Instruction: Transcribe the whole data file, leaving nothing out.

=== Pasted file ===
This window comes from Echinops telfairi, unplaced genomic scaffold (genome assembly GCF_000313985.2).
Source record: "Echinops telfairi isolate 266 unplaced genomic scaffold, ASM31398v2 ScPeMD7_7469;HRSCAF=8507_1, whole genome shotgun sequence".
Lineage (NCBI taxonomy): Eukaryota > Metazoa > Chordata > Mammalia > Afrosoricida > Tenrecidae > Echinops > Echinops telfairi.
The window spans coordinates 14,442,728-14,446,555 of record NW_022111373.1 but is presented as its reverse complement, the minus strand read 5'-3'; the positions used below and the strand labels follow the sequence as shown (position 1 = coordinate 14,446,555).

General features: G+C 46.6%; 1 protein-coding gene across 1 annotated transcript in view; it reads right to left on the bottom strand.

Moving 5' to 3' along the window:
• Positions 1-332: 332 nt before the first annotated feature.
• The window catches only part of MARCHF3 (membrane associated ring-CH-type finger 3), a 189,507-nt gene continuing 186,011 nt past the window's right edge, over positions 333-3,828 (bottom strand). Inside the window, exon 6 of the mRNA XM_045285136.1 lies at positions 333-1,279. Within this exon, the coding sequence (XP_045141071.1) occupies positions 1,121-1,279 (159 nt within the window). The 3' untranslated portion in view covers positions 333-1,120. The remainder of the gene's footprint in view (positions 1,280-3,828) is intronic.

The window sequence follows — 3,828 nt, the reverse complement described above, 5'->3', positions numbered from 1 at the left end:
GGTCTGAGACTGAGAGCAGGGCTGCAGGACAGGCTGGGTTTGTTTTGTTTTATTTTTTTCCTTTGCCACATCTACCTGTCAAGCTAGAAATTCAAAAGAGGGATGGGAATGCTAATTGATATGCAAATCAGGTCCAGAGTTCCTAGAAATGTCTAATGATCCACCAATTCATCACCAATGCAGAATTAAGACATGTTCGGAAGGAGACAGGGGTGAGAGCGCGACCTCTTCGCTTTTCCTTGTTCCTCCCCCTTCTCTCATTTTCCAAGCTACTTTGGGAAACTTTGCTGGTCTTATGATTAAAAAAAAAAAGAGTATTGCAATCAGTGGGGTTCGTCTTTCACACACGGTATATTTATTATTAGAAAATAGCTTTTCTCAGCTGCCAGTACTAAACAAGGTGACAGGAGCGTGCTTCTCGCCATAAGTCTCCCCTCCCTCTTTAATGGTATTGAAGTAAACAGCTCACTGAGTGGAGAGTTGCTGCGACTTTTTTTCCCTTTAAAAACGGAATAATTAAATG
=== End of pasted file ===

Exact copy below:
This window comes from Echinops telfairi, unplaced genomic scaffold (genome assembly GCF_000313985.2).
Source record: "Echinops telfairi isolate 266 unplaced genomic scaffold, ASM31398v2 ScPeMD7_7469;HRSCAF=8507_1, whole genome shotgun sequence".
Lineage (NCBI taxonomy): Eukaryota > Metazoa > Chordata > Mammalia > Afrosoricida > Tenrecidae > Echinops > Echinops telfairi.
The window spans coordinates 14,442,728-14,446,555 of record NW_022111373.1 but is presented as its reverse complement, the minus strand read 5'-3'; the positions used below and the strand labels follow the sequence as shown (position 1 = coordinate 14,446,555).

General features: G+C 46.6%; 1 protein-coding gene across 1 annotated transcript in view; it reads right to left on the bottom strand.

Moving 5' to 3' along the window:
• Positions 1-332: 332 nt before the first annotated feature.
• The window catches only part of MARCHF3 (membrane associated ring-CH-type finger 3), a 189,507-nt gene continuing 186,011 nt past the window's right edge, over positions 333-3,828 (bottom strand). Inside the window, exon 6 of the mRNA XM_045285136.1 lies at positions 333-1,279. Within this exon, the coding sequence (XP_045141071.1) occupies positions 1,121-1,279 (159 nt within the window). The 3' untranslated portion in view covers positions 333-1,120. The remainder of the gene's footprint in view (positions 1,280-3,828) is intronic.

The window sequence follows — 3,828 nt, the reverse complement described above, 5'->3', positions numbered from 1 at the left end:
GGTCTGAGACTGAGAGCAGGGCTGCAGGACAGGCTGGGTTTGTTTTGTTTTATTTTTTTCCTTTGCCACATCTACCTGTCAAGCTAGAAATTCAAAAGAGGGATGGGAATGCTAATTGATATGCAAATCAGGTCCAGAGTTCCTAGAAATGTCTAATGATCCACCAATTCATCACCAATGCAGAATTAAGACATGTTCGGAAGGAGACAGGGGTGAGAGCGCGACCTCTTCGCTTTTCCTTGTTCCTCCCCCTTCTCTCATTTTCCAAGCTACTTTGGGAAACTTTGCTGGTCTTATGATTAAAAAAAAAAAGAGTATTGCAATCAGTGGGGTTCGTCTTTCACACACGGTATATTTATTATTAGAAAATAGCTTTTCTCAGCTGCCAGTACTAAACAAGGTGACAGGAGCGTGCTTCTCGCCATAAGTCTCCCCTCCCTCTTTAATGGTATTGAAGTAAACAGCTCACTGAGTGGAGAGTTGCTGCGACTTTTTTTCCCTTTAAAAACGGAATAATTAAATG